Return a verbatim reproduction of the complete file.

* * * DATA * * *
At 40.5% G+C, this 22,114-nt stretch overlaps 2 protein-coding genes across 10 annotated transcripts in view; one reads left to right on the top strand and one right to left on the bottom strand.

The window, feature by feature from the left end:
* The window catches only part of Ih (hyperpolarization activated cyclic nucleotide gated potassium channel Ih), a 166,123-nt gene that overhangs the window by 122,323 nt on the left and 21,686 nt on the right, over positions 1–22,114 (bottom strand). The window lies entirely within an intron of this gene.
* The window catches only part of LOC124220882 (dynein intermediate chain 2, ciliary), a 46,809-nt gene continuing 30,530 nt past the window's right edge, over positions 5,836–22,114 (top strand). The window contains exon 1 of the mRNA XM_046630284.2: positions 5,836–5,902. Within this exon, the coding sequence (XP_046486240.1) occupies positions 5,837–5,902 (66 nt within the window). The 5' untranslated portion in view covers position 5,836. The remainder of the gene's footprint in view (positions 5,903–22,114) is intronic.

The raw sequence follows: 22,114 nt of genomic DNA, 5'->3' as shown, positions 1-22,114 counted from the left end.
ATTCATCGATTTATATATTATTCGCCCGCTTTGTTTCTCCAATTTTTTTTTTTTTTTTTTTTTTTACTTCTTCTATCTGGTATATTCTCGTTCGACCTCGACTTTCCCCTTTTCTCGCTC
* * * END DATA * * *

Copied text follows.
At 40.5% G+C, this 22,114-nt stretch overlaps 2 protein-coding genes across 10 annotated transcripts in view; one reads left to right on the top strand and one right to left on the bottom strand.

The window, feature by feature from the left end:
* The window catches only part of Ih (hyperpolarization activated cyclic nucleotide gated potassium channel Ih), a 166,123-nt gene that overhangs the window by 122,323 nt on the left and 21,686 nt on the right, over positions 1–22,114 (bottom strand). The window lies entirely within an intron of this gene.
* The window catches only part of LOC124220882 (dynein intermediate chain 2, ciliary), a 46,809-nt gene continuing 30,530 nt past the window's right edge, over positions 5,836–22,114 (top strand). The window contains exon 1 of the mRNA XM_046630284.2: positions 5,836–5,902. Within this exon, the coding sequence (XP_046486240.1) occupies positions 5,837–5,902 (66 nt within the window). The 5' untranslated portion in view covers position 5,836. The remainder of the gene's footprint in view (positions 5,903–22,114) is intronic.

The raw sequence follows: 22,114 nt of genomic DNA, 5'->3' as shown, positions 1-22,114 counted from the left end.
ATTCATCGATTTATATATTATTCGCCCGCTTTGTTTCTCCAATTTTTTTTTTTTTTTTTTTTTTTACTTCTTCTATCTGGTATATTCTCGTTCGACCTCGACTTTCCCCTTTTCTCGCTC